Three out of every five people believe they don't have the sufficient qualifications to work in a STEM job, according to research carried out by IBM.
The tech giant found that 61% of students and career changers were reluctant to pursue a career in the STEM sector because they didn't have the right academic degrees.
IBM said its survey had unearthed a number of "misconceptions" relating to opportunities in technology.
Forty per cent of students claimed the greatest barrier to professional or technical skill development was that they didn't know where to start, while 60% worried that digital credentials may be costly to obtain.
Justina Nixon-Saintil, Chief Impact Officer at IBM, said: "Technology training can have a transformational effect on a person's life.
"There are many misconceptions about what's needed to pursue a rewarding and lucrative career in today's rapidly advancing workplace.
"This is why we must raise awareness of the breadth of science and technology roles that exist across industries."
Awareness of options in STEM sector low
IBM's study, carried out in collaboration with Morning Consult, is based on more than 14,000 interviews with students, people seeking new jobs and those seeking to change careers.
They were located across the globe in Brazil, Canada, Egypt, France, Germany, India, Japan, Mexico, Singapore, Spain, the UAE, the UK and the US.
While half of the survey respondents were interested in pursuing a STEM-related job, almost two-thirds (62%) shared concerns they wouldn't be able to find a relevant job that pays enough to support themselves or their families.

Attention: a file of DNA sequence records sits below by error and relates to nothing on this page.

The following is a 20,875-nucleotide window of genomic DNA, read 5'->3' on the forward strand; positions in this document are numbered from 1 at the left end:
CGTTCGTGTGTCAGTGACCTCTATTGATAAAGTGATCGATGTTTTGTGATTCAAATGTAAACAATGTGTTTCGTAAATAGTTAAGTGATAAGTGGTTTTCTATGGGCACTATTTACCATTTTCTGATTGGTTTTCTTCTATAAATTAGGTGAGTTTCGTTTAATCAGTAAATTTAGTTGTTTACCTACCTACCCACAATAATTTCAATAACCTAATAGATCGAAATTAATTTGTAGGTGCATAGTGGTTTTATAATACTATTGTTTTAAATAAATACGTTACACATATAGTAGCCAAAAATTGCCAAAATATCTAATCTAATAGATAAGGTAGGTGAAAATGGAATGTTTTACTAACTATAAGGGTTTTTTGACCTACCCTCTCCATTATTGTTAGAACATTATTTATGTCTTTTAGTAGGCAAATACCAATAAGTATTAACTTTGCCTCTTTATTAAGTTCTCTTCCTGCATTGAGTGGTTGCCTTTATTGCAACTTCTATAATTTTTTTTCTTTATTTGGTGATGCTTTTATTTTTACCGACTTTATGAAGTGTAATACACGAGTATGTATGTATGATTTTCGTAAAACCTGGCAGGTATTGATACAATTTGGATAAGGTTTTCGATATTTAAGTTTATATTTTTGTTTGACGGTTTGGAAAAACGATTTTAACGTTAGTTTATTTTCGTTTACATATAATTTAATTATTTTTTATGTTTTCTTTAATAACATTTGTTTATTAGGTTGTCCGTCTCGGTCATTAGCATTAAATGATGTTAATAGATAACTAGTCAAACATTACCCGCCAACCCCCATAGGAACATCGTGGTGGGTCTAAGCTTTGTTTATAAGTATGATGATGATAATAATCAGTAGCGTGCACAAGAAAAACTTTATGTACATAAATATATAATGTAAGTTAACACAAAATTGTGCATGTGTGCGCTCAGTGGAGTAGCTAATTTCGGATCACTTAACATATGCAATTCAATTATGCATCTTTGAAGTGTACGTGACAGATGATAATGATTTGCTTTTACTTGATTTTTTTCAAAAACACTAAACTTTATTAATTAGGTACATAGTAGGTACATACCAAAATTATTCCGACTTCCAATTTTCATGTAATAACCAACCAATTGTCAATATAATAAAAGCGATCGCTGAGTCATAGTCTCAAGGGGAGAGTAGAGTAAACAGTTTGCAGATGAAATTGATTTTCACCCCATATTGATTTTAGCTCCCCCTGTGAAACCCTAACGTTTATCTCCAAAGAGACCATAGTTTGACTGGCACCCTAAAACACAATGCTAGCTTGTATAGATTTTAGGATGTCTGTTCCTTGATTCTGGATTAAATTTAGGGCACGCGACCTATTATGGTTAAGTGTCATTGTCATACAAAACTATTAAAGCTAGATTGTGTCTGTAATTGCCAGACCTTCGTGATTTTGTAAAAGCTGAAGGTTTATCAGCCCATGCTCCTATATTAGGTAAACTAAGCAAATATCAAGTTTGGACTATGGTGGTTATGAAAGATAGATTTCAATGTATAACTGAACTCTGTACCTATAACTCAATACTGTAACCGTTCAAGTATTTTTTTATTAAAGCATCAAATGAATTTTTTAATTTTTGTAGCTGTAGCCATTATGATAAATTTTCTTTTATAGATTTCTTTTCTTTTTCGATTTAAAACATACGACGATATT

Interestingly, 64% of career changers were not even familiar with STEM jobs, while many respondents were unsure of which careers fit into the STEM definition.
Nevertheless, there was recognition of the importance of obtaining digital credentials.
Three-quarters of interviewees agreed digital credentials were a good way to supplement traditional education, while 86% of those who had already earned a digital credential agreed it helped them to achieve career goals.
Increased career opportunities and qualifications were the top reasons why respondents across the globe said they wanted to earn digital credentials.
Female representation in tech remains a problem
A lack of female representation in tech remains a pressing issue.
In the UK, for example, a previous study carried out by Tech Nation found women made up just 26% of the workforce.
"Technology is all around, so, you have a choice: ignore it or jump into it. When you begin to understand how some of it works, you can engage differently.
"To women in particular – job seekers and students alike – I say be brave and don’t let society put limitations on you."
IBM's pledge to help underrepresented communities
To help tackle misconceptions and bring STEM education closer to historically underrepresented communities, IBM has announced 45 new educational partners around the world.
These IBM SkillsBuild collaborations across social service, economic development and vocational organisations, as well as government agencies and universities, will make free online learning widely available, with clear pathways to employment.
Many of these organisations focus on teaching new skills in technology to underrepresented communities, including women, mothers returning to the workforce, ethnic minorities, low-income individuals and refugees.
IBM continues to progress towards its goal of providing 30 million people of all ages with new skills needed for the jobs of tomorrow by 2030.
Nixon-Saintil added: "Together with our IBM SkillsBuild partners, we're highlighting the many pathways that exist for underrepresented communities to pursue futures in tech."
Read the full report: IBM Global Skills and Education Study